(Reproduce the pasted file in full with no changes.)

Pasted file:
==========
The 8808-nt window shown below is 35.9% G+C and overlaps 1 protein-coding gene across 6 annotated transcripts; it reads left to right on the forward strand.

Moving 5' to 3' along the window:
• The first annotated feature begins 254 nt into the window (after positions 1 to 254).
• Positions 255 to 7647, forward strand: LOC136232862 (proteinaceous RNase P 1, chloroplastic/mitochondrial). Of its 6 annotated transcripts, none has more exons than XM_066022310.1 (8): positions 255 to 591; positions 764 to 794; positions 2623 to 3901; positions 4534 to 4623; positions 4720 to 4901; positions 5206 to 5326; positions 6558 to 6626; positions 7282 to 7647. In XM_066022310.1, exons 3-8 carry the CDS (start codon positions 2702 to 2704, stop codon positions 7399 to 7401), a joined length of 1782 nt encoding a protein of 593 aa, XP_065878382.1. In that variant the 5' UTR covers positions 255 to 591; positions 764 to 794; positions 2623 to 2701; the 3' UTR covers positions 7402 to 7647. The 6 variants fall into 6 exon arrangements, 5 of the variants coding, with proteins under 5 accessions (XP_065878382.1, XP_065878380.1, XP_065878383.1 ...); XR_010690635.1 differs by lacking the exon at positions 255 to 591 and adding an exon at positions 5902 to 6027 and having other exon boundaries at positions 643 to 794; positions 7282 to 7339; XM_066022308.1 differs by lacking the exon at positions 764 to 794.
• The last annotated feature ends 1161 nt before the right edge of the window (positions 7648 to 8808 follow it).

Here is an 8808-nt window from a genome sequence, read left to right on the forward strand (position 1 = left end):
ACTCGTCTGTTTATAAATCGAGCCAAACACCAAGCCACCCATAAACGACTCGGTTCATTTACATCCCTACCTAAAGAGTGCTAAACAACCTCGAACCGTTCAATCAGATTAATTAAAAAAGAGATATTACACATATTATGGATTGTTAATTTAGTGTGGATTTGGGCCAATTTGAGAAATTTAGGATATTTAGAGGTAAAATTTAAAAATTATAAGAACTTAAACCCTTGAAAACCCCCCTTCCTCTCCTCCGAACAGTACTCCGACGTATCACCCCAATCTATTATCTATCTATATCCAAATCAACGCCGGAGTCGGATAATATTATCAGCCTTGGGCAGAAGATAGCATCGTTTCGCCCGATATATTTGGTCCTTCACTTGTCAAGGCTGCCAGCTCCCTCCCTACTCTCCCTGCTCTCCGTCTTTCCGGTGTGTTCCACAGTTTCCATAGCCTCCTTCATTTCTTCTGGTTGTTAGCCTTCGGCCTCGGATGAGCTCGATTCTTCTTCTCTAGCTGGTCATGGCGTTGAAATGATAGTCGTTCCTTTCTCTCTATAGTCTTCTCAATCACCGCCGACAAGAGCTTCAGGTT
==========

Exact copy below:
The 8808-nt window shown below is 35.9% G+C and overlaps 1 protein-coding gene across 6 annotated transcripts; it reads left to right on the forward strand.

Moving 5' to 3' along the window:
• The first annotated feature begins 254 nt into the window (after positions 1 to 254).
• Positions 255 to 7647, forward strand: LOC136232862 (proteinaceous RNase P 1, chloroplastic/mitochondrial). Of its 6 annotated transcripts, none has more exons than XM_066022310.1 (8): positions 255 to 591; positions 764 to 794; positions 2623 to 3901; positions 4534 to 4623; positions 4720 to 4901; positions 5206 to 5326; positions 6558 to 6626; positions 7282 to 7647. In XM_066022310.1, exons 3-8 carry the CDS (start codon positions 2702 to 2704, stop codon positions 7399 to 7401), a joined length of 1782 nt encoding a protein of 593 aa, XP_065878382.1. In that variant the 5' UTR covers positions 255 to 591; positions 764 to 794; positions 2623 to 2701; the 3' UTR covers positions 7402 to 7647. The 6 variants fall into 6 exon arrangements, 5 of the variants coding, with proteins under 5 accessions (XP_065878382.1, XP_065878380.1, XP_065878383.1 ...); XR_010690635.1 differs by lacking the exon at positions 255 to 591 and adding an exon at positions 5902 to 6027 and having other exon boundaries at positions 643 to 794; positions 7282 to 7339; XM_066022308.1 differs by lacking the exon at positions 764 to 794.
• The last annotated feature ends 1161 nt before the right edge of the window (positions 7648 to 8808 follow it).

Here is an 8808-nt window from a genome sequence, read left to right on the forward strand (position 1 = left end):
ACTCGTCTGTTTATAAATCGAGCCAAACACCAAGCCACCCATAAACGACTCGGTTCATTTACATCCCTACCTAAAGAGTGCTAAACAACCTCGAACCGTTCAATCAGATTAATTAAAAAAGAGATATTACACATATTATGGATTGTTAATTTAGTGTGGATTTGGGCCAATTTGAGAAATTTAGGATATTTAGAGGTAAAATTTAAAAATTATAAGAACTTAAACCCTTGAAAACCCCCCTTCCTCTCCTCCGAACAGTACTCCGACGTATCACCCCAATCTATTATCTATCTATATCCAAATCAACGCCGGAGTCGGATAATATTATCAGCCTTGGGCAGAAGATAGCATCGTTTCGCCCGATATATTTGGTCCTTCACTTGTCAAGGCTGCCAGCTCCCTCCCTACTCTCCCTGCTCTCCGTCTTTCCGGTGTGTTCCACAGTTTCCATAGCCTCCTTCATTTCTTCTGGTTGTTAGCCTTCGGCCTCGGATGAGCTCGATTCTTCTTCTCTAGCTGGTCATGGCGTTGAAATGATAGTCGTTCCTTTCTCTCTATAGTCTTCTCAATCACCGCCGACAAGAGCTTCAGGTT